Mary responds to Elizabeth's blessing with this beautiful poem, this Christmas song we call "The Magnificat" because of its first words in Latin: "My soul magnifies the Lord, and my spirit rejoices in God my Savior." Here is a question for you lifelong Presbyterians: does that sound like a theme you have heard somewhere before? Does it remind you, per chance, of the first question from the Westminster Shorter Catechism? Who remembers what it says? "What is the chief end of man?" "Man's chief end is to glorify God and enjoy him forever."
Mary expresses her joy and excitement in a song. How do you express the ways in which you enjoy God? Or is that an entirely new idea to you? There is so much negative stuff associated with religion these days: the lists of things to fear and avoid seem unending. Has it ever occurred to you that faith ought to be a source of joy? But that, too, is part of the Christmas miracle, and it is one of the lessons we might learn from the song of this young God-bearer.
The mighty one has done great things for me, and holy is His name", sings Mary. And yes, that is the song of Christmas, too: that God has done great things, and holy is His name. That is the Christmas gospel. Look at how, suddenly now in this carol, things that are yet to happen are described as things that have already occurred. What God intends for his people has already been fulfilled: the covenant mercy of God in Jesus Christ will reach to all generations and all peoples. This infant Jesus is still but a gleam in his mother's eye and already he has "scattered the proud in the imagination of their hearts...and has exalted those of low degree, and filled the hungry with good things."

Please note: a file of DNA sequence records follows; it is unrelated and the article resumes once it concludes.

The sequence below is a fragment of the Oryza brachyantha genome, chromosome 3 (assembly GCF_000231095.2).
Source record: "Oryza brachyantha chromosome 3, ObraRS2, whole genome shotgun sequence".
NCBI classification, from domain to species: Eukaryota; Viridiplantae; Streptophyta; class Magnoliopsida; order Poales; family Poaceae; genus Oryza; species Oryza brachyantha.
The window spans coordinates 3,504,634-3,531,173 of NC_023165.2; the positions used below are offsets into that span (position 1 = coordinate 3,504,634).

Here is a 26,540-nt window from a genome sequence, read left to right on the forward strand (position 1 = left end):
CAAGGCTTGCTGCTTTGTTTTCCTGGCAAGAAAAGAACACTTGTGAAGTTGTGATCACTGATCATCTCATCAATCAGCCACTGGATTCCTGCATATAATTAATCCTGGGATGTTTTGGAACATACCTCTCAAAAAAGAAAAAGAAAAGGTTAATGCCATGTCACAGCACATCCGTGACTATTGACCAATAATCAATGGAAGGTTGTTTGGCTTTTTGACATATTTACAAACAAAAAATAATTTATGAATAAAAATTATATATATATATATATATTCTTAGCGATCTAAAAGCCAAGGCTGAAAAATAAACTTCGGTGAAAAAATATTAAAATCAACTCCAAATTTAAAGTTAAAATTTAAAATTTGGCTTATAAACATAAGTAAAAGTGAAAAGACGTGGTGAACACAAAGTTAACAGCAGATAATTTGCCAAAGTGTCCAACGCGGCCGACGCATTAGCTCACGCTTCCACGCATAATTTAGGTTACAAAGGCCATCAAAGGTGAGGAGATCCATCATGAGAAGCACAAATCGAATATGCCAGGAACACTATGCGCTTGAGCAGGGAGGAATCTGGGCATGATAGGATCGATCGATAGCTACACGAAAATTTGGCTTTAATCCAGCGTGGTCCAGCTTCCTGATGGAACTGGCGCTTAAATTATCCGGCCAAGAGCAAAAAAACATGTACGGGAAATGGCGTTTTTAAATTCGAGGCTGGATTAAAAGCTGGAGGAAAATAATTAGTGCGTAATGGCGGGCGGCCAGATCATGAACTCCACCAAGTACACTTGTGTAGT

If Mary, this one who bears the son of God to all humanity, is indeed the first Christian disciple, it is fitting that Luke should place on her lips the sentiments that Jesus will make the hallmark of discipleship for those who would follow him.
This photograph is one I took. It is of a statue by the Kentucky sculptor Roberts Lockhart, and it stands outside the wonderful new Epiphany Roman Catholic Church in a Louisville suburb. To my mind, it is a very Protestant depiction of the relationship between Mary and Jesus. Mary is the one who lifts up the Christ, who bears the Christ to the world.
Isn't that a perfect description of what a God-bearer ought to do? Isn't her song a beautiful celebration of the message a God-bearer ought to bring? Isn't it a description of what we toy, must do and be if we would be God-bearers, Christian disciples, in the world we live in?
What the world needs right now, I think, is a few more God-bearers who understand the wonder and the joy of what God intends for his people. "My soul magnifies the Lord, and my spirit rejoices in God my Savior.. and his mercy is on those who fear him from generation to generation."
At Christmas we celebrate a mighty act of God. God sends the gift of a child into the world. Of course, every birth is a gift of God's grace; every child represents a new potential for the universe. Each newborn is a sign that God has not given up on the world. With Jesus, particularly, a new spirit was released into the world: a mystery beyond our understanding, but a mystery within reach of our celebration.
On this Sunday before Christmas, this last Sunday in Advent, we move closer to the manger at Bethlehem. That will not be the end of the journey, only its beginning. From there on, from then on, we are the ones who must be the God-bearers. And here is our song: "He who is mighty has done great things for me, and holy is His name." Say it with me: ''He who is mighty has done great things for me, and holy is His name." Amen.
John C. Bush